I recently finished the single player mode of Darwinia, and here’s a brief impression of it.
- Interesting game design. In particular I enjoyed the design of the Dawinians and how their management was handled well through the user of officers units.
- Smart choice of aesthetics. The chosen look is simple and suited to both the environment and story. If there was a lacking the artistic department in terms of time/money/ability their choice covered it all nicely.
- Enjoyable game play. The overall goal, and game play matched up nicely as it felt that you were cleaning up Darwinia due to the self-replicating nature of the virus.
- Good use of sound. Behaviors and actions are clearly accented such as the sound of fear/fleeing of Darwinas, and the satisfying explosions of rockets.
- Impressive file size. Clocking at a fantastically low 30MB makes this game very download friendly. In countries with fast internet this is a non-issue but with my slow internet, it makes a great difference.
- UI was fiddly at times. I became frustrated with the gesture based interface, and fortunately a tab based interface was available as an alternative, but even there I faced some issues selecting what I wanted.
I enjoyed this game very much, it has great game play, and just enough story to go with it. Sad though that Multiwinia was just a ‘multiplayer’ expansion. I was hoping it would include another single player story that focused on Darwinian on Darwinian action with some additional complexity, as by far my favorite part of the game was the fighting between good and bad Darwinians on some of the final levels.
Overall an awesome little gem. Definitely worth checking out.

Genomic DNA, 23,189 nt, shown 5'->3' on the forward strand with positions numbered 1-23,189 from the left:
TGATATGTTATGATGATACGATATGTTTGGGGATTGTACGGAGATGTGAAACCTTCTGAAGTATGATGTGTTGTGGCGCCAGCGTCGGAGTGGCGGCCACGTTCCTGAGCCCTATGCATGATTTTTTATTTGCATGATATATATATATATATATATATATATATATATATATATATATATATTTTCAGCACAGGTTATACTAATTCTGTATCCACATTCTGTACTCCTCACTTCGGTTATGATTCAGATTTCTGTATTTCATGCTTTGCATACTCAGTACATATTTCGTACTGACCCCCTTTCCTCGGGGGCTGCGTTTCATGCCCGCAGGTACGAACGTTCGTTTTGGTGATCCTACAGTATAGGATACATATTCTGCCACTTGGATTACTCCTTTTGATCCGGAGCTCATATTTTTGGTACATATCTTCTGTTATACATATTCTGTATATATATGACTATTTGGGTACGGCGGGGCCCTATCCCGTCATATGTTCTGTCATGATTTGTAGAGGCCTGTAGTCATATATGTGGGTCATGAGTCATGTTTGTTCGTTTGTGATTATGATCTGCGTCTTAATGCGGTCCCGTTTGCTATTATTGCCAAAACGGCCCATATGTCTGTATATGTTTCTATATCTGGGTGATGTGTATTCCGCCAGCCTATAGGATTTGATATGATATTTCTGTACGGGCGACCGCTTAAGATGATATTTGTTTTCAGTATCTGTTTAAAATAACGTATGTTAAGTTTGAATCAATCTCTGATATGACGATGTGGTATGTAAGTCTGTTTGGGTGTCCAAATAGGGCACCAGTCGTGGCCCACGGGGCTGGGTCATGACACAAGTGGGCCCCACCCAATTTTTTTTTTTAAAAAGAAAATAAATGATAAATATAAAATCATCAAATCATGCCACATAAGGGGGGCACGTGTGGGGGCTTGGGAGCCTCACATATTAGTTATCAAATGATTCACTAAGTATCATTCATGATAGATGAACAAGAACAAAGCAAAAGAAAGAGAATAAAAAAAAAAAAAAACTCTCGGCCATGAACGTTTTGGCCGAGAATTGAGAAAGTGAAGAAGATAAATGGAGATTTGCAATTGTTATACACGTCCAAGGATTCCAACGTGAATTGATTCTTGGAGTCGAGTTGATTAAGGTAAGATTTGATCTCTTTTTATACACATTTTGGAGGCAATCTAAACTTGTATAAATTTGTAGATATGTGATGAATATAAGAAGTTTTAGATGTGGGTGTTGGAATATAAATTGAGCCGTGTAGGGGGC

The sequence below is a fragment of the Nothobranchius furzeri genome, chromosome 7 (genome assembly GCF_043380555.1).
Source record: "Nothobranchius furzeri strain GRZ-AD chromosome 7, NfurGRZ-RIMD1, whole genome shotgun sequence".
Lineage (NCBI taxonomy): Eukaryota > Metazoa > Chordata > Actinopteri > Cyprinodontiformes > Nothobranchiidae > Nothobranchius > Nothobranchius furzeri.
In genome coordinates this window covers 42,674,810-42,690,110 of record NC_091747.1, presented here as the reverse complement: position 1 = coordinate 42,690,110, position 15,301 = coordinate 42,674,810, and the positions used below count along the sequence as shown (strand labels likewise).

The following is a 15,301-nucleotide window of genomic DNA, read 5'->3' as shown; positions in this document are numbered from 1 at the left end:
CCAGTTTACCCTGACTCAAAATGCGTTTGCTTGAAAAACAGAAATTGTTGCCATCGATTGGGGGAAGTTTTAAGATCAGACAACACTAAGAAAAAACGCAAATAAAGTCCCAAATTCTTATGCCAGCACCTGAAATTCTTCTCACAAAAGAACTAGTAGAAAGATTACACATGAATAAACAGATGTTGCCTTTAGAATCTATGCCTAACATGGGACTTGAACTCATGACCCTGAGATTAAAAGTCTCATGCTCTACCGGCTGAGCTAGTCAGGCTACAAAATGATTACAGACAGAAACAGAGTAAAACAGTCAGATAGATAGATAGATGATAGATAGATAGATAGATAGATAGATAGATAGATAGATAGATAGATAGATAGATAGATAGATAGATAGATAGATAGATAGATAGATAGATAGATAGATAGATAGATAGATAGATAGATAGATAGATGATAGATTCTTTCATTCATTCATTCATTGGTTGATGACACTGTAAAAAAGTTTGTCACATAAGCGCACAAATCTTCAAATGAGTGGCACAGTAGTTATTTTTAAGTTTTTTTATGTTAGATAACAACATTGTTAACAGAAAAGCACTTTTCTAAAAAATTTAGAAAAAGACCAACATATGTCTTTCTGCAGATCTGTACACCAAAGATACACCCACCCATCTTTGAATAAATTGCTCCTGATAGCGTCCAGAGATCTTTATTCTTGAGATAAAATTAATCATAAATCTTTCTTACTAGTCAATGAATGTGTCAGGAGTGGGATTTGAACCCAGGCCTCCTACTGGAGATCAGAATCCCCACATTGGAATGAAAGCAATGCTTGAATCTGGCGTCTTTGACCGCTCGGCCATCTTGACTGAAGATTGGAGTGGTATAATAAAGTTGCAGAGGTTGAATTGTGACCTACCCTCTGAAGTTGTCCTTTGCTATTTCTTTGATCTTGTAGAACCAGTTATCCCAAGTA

I recently completed the single player mode of Supreme Commander 2, and here are some brief notes on it.
- Good in-game visuals. Top notch in-game animations in particular unit explosions.
- Improved micro-management. Appreciated the removal of engineer and factory tiers from the first Supreme Commander, as well as being able to repeat build orders on factories allows one to focus on the fun part; commanding armies.
- Game ran smoothly on my dated computer. I played the game on my fairly old laptop on the Medium graphics setting and it ran smoothly as well as looked good.
- Pre-rendered cut scenes didn’t look good. To be fair though the game was released half a decade ago.
- Single player mode was short. Supreme Commander one feature three seperate campaigns Supreme Commander 2 felt like it hacked together three half campaigns.
- A weak story. The primary flaws with story are its underdeveloped characters, and a loosely strung together plot. It tries to have its ‘moments’ but unfortunately they fall flat given the lack of story depth.
- Smaller scale. Though the maps are smaller in scale, in some ways this is a benefit as you don’t have units travelling for ages to get to a battle, thus there is less time between ‘action’. Yet the point still stands that the overall scale of the battles have been shrunk, and with it the feeling of being the Supreme Commander.
Overall I enjoyed the experience. Supreme Commander 2 definitely has some improvements from the first game, though I get this feeling that the game is less that perhaps it intended to be. Perhaps due to time/budget constraints?
Nevertheless if you enjoyed the first Supreme Commander the second is certainly worth checking out.
Get Games is part of Mastertronic a company that my company’s parent company Red Stallion Interactive is in negotiations to merge with. Red Stallions developers have since been tasked with an exciting project.
Over the past few months I’ve been working on enhancements to their online platform, as well as duplicating a digital store for the Middle East.
At present the project has involved re-hauling the language assets across the website, implementing right to left formatting, and performing general maintenance tasks such as updating the websites YouTube libraries. Going forward we have some exciting new features in the works including the integration of local Middle East payment methods such as OneCard, CashU and CrediMax.
The localisation phase of the project was completed a short while ago, and Get Game ME was officially launched last weekend. The launch included dispatching a newsletter as well as well as promotions through Youtube, Instagram, Twitter and Facebook. Take a little time and check it out, you might find yourself a good deal!